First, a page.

2nd – With bellows fixed to the above box and its 5 claves fixed below, even an amateur of music can play the loveliest and most moving chords of 3, 4 and 5 voices with very little practice.
3rd – Each claves or key of this instrument allows two different chords to be heard, as many keys are fixed to it, double as many chords can be heard, pulling the bellows a key gives one chord, while pushing the bellows gives the same key a second chord.
4th – As this instrument can be made with 4, 5 and 6 or even more claves, with chords arranged in alphabetical order, many well known arias, melodies and marches, etc. may be performed similar to the harmony of 3, 4 and 5 voices, with satisfaction of all anticipations of delicacy and vastly amazing comfort in increasing and decreasing sound volume.
5th – The instrument is of the same size as the attached illustration, with 5 claves and 10 chords, not heavier than 32 to 36 Loth [1 Loth = approx. 16 g, MW], only if there are more chords will it become longer and some Loths heavier, so it is easy and comfortable to carry and should be a welcome invention for travelers, country and parties visiting individuals of both sexes, especially as it can be played without the help of anybody.
With the cover of the bellows, the entire instrument may be doubled, in order to play more chords or more single tones, in this case, keyboard, the bellows remain in the middle, while each hand controls in turn, either the claves or the bellows.
The above-mentioned duplication of the instrument or adding more chords, would not make anything better to anybody, or give something new, as only the parts would increase, and the instrument more expensive and heavier. The instrument costs 12 to 16/M M, the difference in price results in a more elegant or worse-looking appearance.
“We think that it is the most excellent innovation, that with one claves, a complete chord can be played.” 
1810 – Margaret Fuller, American journalist and critic (d. 1850)
Sarah Margaret Fuller Ossoli (May 23, 1810 – July 19, 1850), commonly known as Margaret Fuller, was an American journalist, critic, and women’s rights advocate associated with the American transcendentalism movement. She was the first full-time American female book reviewer in journalism. Her book Woman in the Nineteenth Century is considered the first major feminist work in the United States.
Born Sarah Margaret Fuller in Cambridge, Massachusetts, she was given a substantial early education by her father, Timothy Fuller. She later had more formal schooling and became a teacher before, in 1839, she began overseeing what she called “conversations”: discussions among women meant to compensate for their lack of access to higher education. She became the first editor of the transcendentalist journal The Dial in 1840, before joining the staff of the New York Tribune under Horace Greeley in 1844. By the time she was in her 30s, Fuller had earned a reputation as the best-read person in New England, male or female, and became the first woman allowed to use the library at Harvard College. Her seminal work, Woman in the Nineteenth Century, was published in 1845. A year later, she was sent to Europe for the Tribune as its first female correspondent. She soon became involved with the revolutions in Italy and allied herself with Giuseppe Mazzini. She had a relationship with Giovanni Ossoli, with whom she had a child. All three members of the family died in a shipwreck off Fire Island, New York, as they were traveling to the United States in 1850. Fuller’s body was never recovered.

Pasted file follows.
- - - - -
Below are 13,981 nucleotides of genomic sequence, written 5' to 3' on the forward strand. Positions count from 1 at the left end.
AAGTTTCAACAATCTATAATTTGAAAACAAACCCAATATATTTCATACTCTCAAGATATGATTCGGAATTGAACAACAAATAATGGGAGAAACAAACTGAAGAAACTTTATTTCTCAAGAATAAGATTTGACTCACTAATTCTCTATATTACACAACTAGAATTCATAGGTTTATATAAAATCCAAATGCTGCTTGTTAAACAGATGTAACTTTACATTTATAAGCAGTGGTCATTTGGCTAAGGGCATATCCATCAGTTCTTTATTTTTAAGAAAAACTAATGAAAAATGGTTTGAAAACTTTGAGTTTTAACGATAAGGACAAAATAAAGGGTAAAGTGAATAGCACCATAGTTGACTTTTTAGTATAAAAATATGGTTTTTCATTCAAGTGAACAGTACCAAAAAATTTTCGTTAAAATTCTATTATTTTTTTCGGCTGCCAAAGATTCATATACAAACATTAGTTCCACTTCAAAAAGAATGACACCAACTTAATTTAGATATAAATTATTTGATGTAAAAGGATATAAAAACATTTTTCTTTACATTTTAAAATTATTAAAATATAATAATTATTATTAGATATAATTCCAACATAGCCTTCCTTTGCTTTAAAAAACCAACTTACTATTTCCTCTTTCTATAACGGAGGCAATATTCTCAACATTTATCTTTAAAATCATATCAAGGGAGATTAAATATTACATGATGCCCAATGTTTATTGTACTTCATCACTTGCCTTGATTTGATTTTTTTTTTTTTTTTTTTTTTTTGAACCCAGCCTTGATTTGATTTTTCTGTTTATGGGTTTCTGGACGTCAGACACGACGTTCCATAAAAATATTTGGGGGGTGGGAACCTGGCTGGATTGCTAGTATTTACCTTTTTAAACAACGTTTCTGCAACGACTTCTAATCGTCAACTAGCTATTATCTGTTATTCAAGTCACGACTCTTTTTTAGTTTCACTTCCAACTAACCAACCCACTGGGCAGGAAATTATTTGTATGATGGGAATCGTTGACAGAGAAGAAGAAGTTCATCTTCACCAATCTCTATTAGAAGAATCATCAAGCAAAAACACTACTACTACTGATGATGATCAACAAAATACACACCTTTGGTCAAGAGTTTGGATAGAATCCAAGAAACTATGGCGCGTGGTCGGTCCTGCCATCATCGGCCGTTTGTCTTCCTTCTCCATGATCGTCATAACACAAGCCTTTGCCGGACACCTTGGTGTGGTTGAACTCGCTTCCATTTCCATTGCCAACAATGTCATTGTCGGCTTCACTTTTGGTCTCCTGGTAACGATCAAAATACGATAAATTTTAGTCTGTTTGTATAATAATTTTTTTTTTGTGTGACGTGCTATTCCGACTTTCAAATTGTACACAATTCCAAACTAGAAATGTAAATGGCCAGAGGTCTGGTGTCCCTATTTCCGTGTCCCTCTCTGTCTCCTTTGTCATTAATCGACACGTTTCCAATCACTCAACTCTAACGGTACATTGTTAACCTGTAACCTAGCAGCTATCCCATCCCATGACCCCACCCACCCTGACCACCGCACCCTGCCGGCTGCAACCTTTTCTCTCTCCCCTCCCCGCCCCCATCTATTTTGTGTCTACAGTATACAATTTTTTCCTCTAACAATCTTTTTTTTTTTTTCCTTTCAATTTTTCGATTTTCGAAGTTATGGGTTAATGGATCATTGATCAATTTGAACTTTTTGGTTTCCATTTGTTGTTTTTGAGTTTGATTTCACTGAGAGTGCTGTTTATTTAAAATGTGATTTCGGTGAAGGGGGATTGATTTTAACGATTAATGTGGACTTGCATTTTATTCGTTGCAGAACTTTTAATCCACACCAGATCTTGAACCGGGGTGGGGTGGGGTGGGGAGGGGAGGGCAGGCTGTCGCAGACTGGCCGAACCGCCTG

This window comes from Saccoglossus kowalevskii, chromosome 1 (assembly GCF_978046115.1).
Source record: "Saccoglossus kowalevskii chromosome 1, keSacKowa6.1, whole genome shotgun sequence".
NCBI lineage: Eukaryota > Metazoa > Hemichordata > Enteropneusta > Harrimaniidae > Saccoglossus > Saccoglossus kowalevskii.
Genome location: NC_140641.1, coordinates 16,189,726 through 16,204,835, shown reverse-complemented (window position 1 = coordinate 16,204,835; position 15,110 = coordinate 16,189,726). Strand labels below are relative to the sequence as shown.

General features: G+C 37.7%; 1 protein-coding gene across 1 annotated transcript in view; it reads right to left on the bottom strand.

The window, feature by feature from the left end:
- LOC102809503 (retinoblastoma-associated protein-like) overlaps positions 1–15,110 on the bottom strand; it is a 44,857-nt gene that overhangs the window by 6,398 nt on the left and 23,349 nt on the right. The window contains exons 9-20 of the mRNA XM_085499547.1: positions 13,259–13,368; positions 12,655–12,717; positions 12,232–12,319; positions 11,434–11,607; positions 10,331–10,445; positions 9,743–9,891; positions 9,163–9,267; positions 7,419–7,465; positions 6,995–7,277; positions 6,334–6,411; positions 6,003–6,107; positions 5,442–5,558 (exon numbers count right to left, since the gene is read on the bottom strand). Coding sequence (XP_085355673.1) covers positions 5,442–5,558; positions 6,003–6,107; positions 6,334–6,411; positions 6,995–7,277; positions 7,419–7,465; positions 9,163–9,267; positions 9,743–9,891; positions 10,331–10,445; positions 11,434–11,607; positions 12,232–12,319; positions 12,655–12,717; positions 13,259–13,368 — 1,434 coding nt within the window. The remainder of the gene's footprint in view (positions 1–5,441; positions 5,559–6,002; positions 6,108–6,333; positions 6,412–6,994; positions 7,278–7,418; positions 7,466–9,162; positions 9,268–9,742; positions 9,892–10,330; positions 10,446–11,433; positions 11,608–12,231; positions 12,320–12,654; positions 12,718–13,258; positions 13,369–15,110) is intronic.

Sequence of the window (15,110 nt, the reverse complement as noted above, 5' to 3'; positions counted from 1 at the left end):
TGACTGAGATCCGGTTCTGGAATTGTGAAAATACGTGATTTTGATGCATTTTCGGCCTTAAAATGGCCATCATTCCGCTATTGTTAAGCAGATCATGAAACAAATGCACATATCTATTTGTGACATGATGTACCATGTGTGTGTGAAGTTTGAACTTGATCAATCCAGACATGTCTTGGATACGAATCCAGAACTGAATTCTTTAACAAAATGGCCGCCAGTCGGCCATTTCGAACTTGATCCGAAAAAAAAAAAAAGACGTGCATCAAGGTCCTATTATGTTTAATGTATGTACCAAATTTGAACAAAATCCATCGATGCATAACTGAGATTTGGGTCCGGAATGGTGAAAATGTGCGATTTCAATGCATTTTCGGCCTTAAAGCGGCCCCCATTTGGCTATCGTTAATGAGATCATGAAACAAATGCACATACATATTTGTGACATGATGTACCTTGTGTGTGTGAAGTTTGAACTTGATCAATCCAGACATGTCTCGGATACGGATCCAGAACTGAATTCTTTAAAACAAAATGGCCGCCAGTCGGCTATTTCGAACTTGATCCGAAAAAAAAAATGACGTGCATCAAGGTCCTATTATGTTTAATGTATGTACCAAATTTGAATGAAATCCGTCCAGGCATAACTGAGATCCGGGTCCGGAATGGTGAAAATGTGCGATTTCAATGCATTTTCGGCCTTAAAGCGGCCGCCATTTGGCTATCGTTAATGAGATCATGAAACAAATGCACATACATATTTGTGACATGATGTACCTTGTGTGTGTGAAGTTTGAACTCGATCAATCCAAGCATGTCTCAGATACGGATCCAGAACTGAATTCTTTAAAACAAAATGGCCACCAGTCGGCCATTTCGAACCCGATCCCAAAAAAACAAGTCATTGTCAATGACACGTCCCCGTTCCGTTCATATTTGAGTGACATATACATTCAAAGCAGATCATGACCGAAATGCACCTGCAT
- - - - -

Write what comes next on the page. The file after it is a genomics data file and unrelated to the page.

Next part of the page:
Fuller was an advocate of women’s rights and, in particular, women’s education and the right to employment. She also encouraged many other reforms in society, including prison reform and the emancipation of slaves in the United States. Many other advocates for women’s rights and feminism, including Susan B. Anthony, cite Fuller as a source of inspiration. Many of her contemporaries, however, were not supportive, including her former friend Harriet Martineau. She said that Fuller was a talker rather than an activist. Shortly after Fuller’s death, her importance faded; the editors who prepared her letters to be published, believing her fame would be short-lived, censored or altered much of her work before publication.
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by mikeasaurus: Baroque You
The family says Haag’s final act of saving her boyfriend isn’t her last. They told KTVA they were able to harvest some of her parts, and her skin went to burn victims in Anchorage, affected by the Royal Suite Apartment fire.
By Daniella Rivera: ‘Just get help’: Family of woman killed in boyfriend’s apparent suicide attempt speaks out
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Waaa, what about the murdered people? They don’t have the opportunity to grow. Arrrrgh!